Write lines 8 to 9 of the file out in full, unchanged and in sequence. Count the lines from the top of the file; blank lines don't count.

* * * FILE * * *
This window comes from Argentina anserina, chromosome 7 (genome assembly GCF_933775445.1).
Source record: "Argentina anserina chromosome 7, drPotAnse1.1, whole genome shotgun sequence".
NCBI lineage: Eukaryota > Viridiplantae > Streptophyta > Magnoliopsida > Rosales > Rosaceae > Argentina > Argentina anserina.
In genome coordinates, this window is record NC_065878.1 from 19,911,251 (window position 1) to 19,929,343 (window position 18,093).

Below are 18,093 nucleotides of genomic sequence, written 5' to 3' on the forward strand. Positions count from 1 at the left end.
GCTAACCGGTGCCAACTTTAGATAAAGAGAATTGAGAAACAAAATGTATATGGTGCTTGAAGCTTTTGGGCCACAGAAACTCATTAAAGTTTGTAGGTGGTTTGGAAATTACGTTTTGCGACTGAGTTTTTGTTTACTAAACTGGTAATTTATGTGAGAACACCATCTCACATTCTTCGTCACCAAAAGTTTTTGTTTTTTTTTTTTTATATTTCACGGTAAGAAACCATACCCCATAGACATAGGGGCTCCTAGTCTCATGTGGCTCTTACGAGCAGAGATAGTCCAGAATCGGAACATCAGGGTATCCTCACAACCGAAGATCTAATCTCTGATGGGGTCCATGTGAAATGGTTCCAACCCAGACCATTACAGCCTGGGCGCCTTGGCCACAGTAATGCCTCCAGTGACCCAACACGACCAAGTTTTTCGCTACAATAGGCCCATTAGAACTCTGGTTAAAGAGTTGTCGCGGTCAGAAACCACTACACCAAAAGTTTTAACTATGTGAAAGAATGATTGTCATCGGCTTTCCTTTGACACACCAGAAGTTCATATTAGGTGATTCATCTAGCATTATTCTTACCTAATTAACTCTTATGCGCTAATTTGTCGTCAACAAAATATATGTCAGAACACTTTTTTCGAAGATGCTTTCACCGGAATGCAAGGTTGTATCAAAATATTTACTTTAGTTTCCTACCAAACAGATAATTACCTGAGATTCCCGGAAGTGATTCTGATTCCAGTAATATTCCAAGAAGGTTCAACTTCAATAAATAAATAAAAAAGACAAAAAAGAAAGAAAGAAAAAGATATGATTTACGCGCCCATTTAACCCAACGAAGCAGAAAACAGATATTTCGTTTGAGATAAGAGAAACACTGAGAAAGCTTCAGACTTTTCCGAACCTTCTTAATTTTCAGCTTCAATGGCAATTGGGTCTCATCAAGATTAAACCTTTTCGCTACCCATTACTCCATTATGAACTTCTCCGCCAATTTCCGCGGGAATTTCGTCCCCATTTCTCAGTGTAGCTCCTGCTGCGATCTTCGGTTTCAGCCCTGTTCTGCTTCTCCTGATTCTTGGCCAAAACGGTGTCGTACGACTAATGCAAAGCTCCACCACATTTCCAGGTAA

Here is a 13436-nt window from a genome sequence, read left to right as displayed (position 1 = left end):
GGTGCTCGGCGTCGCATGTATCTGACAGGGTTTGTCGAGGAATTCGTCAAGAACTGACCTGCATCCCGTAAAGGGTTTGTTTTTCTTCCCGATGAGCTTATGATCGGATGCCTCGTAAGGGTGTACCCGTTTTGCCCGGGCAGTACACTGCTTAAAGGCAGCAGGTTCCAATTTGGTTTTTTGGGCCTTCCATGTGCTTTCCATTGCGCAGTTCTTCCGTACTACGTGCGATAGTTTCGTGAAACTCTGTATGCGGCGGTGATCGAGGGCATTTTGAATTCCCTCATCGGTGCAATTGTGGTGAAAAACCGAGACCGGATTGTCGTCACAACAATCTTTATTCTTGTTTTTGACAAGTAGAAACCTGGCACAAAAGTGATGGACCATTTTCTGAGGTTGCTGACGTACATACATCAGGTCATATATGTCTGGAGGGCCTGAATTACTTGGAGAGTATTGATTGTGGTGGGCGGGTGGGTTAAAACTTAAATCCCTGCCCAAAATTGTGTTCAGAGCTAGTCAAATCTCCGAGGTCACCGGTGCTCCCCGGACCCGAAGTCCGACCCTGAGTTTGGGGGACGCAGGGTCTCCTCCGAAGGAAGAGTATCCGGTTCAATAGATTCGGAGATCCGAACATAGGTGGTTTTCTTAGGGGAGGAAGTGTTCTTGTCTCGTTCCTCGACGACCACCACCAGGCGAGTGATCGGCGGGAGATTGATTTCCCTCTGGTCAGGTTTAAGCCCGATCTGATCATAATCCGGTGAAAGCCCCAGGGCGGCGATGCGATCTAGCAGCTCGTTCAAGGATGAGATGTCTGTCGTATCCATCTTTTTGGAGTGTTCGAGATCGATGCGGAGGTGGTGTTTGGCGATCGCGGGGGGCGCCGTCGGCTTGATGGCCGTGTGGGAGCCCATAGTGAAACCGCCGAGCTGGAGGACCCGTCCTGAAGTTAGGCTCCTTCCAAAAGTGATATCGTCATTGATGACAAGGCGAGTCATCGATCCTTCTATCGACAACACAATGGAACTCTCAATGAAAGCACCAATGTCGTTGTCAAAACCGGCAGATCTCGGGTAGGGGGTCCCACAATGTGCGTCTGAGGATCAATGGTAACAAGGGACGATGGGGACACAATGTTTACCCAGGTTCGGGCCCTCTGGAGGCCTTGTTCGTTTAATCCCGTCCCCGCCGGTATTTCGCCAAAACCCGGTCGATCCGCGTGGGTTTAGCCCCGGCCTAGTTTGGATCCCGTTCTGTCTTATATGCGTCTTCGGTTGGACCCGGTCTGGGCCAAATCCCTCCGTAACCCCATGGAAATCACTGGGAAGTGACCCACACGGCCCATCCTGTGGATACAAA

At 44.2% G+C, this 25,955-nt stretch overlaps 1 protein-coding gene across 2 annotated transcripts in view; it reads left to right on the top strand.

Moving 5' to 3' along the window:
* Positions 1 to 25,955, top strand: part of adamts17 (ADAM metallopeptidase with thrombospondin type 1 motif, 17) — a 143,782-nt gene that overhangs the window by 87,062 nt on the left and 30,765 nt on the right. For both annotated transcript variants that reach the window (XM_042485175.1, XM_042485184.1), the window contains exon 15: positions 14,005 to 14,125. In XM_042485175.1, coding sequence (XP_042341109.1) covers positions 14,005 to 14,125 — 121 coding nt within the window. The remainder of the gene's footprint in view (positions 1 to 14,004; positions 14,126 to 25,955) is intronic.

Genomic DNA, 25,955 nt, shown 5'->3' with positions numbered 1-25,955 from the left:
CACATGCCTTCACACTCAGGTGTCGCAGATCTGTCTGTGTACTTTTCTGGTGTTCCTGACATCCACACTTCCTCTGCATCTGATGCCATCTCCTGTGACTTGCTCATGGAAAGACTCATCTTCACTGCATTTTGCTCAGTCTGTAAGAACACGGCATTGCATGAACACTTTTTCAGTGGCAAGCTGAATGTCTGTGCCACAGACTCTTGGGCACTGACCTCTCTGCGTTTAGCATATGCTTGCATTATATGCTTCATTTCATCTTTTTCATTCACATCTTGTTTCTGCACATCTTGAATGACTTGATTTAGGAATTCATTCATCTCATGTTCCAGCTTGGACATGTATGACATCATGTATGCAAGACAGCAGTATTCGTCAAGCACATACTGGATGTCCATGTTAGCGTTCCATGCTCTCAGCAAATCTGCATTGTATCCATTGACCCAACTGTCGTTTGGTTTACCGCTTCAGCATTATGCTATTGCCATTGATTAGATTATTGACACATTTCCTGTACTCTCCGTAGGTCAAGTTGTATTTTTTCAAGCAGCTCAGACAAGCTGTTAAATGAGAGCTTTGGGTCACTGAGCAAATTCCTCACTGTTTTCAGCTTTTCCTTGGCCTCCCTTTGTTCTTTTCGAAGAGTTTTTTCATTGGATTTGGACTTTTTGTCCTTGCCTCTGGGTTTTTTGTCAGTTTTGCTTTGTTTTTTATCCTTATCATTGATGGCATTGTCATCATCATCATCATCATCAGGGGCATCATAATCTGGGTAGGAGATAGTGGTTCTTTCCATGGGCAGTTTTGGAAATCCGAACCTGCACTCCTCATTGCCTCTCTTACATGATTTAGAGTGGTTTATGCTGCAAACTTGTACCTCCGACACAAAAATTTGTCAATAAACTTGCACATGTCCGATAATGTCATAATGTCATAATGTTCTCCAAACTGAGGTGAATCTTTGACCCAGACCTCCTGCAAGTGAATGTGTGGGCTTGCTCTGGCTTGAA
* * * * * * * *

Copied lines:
GGTGCTCGGCGTCGCATGTATCTGACAGGGTTTGTCGAGGAATTCGTCAAGAACTGACCTGCATCCCGTAAAGGGTTTGTTTTTCTTCCCGATGAGCTTATGATCGGATGCCTCGTAAGGGTGTACCCGTTTTGCCCGGGCAGTACACTGCTTAAAGGCAGCAGGTTCCAATTTGGTTTTTTGGGCCTTCCATGTGCTTTCCATTGCGCAGTTCTTCCGTACTACGTGCGATAGTTTCGTGAAACTCTGTATGCGGCGGTGATCGAGGGCATTTTGAATTCCCTCATCGGTGCAATTGTGGTGAAAAACCGAGACCGGATTGTCGTCACAACAATCTTTATTCTTGTTTTTGACAAGTAGAAACCTGGCACAAAAGTGATGGACCATTTTCTGAGGTTGCTGACGTACATACATCAGGTCATATATGTCTGGAGGGCCTGAATTACTTGGAGAGTATTGATTGTGGTGGGCGGGTGGGTTAAAACTTAAATCCCTGCCCAAAATTGTGTTCAGAGCTAGTCAAATCTCCGAGGTCACCGGTGCTCCCCGGACCCGAAGTCCGACCCTGAGTTTGGGGGACGCAGGGTCTCCTCCGAAGGAAGAGTATCCGGTTCAATAGATTCGGAGATCCGAACATAGGTGGTTTTCTTAGGGGAGGAAGTGTTCTTGTCTCGTTCCTCGACGACCACCACCAGGCGAGTGATCGGCGGGAGATTGATTTCCCTCTGGTCAGGTTTAAGCCCGATCTGATCATAATCCGGTGAAAGCCCCAGGGCGGCGATGCGATCTAGCAGCTCGTTCAAGGATGAGATGTCTGTCGTATCCATCTTTTTGGAGTGTTCGAGATCGATGCGGAGGTGGTGTTTGGCGATCGCGGGGGGCGCCGTCGGCTTGATGGCCGTGTGGGAGCCCATAGTGAAACCGCCGAGCTGGAGGACCCGTCCTGAAGTTAGGCTCCTTCCAAAAGTGATATCGTCATTGATGACAAGGCGAGTCATCGATCCTTCTATCGACAACACAATGGAACTCTCAATGAAAGCACCAATGTCGTTGTCAAAACCGGCAGATCTCGGGTAGGGGGTCCCACAATGTGCGTCTGAGGATCAATGGTAACAAGGGACGATGGGGACACAATGTTTACCCAGGTTCGGGCCCTCTGGAGGCCTTGTTCGTTTAATCCCGTCCCCGCCGGTATTTCGCCAAAACCCGGTCGATCCGCGTGGGTTTAGCCCCGGCCTAGTTTGGATCCCGTTCTGTCTTATATGCGTCTTCGGTTGGACCCGGTCTGGGCCAAATCCCTCCGTAACCCCATGGAAATCACTGGGAAGTGACCCACACGGCCCATCCTGTGGATACAAA

At 44.2% G+C, this 25,955-nt stretch overlaps 1 protein-coding gene across 2 annotated transcripts in view; it reads left to right on the top strand.